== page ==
Debut: The Philippines’ fancy coming-of-age celebration for young women
It’s my birthday tomorrow. I know you didn’t get me a card but it’s OK – you weren’t to know. I’ll be turning 30, if you’re wondering, and I’m not at all happy about it. 30 is the oldest I’ll have ever been. But at least I’m not a girl from the Philippines who’s turning 18 tomorrow – I’m not sure I could handle the fuss.
You see, it’s traditional for Filipino girls to throw huge parties when they reach the age of majority (which in the Philippines, is 18). But these parties don’t involve a slap-up/cheeky Nando’s followed by too many shots down the local club. It’s a bit classier than that.
Wearing either traditional dress, like the Barong Tagalog or simply western black-tie, the guests begin the festivities with a short prayer of blessings for the debutante.
Once she’s been sufficiently praised, she enters and does a traditional dance. The debutante is accompanied by either 18 people or multiple sets of 18 people – “roses”, made up of 18 males of her choice, and/or “candles”, made up of 18 female friends or relatives.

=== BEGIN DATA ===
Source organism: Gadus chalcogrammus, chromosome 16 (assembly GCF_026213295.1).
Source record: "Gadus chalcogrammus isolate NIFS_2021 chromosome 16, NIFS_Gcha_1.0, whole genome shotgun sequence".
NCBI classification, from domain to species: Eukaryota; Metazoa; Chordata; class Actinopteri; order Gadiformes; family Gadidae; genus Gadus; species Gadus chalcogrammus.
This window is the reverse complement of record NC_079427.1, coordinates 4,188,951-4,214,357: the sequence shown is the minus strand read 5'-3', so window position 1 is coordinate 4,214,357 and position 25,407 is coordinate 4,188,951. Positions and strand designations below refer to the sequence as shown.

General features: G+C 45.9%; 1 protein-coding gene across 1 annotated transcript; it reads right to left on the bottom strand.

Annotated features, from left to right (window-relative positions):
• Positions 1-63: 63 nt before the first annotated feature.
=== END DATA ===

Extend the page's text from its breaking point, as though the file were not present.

After the birthday girl’s grand entrance, the “18 Roses Dance” occurs, where the males each take turns to dance with her and present her with a single red rose (or her favourite flower if she’s fussy). This is usually followed by a father and daughter dance. If the girl’s father isn’t around, an older male relative such as a grandfather takes his place.
At some point in the ceremony, the 18 “candles” each deliver a short speech about the debutante and light a candle for her. Sometimes they each give her a gift too.
Music and various other performances take place throughout the evening, and food and sometimes alcohol is served too. The night is usually topped off with a speech from the birthday girl, in which she thanks her guests and gives her thoughts on life (and depending on how much alcohol she’s consumed, tells everyone how much she really, really loves them, she does).
Take a look at the videos to see what a really big deal a debut can be. It’s like a wedding or something.
I mean, it sounds lovely but I think I prefer to just slink off and age quietly.
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About Dom Stapleton
As well as being the world’s northernmost capital city, Reykjavik in Iceland is also an incredible place to visit.
We stayed in a hotel right in the middle of the city and spent most days walking around from there. The main thing we noticed (apart from the cold, of course) was that the people are so friendly. At home, trying to cross the road is a nightmare, but in Reykjavik, the cars are literally queuing up to let you across.
When my partner and I went, in January 2013, the sun only started rising at about 10 am, which was a strange experience. And it got dark at about 4 pm each day!
Dom works in our marketing team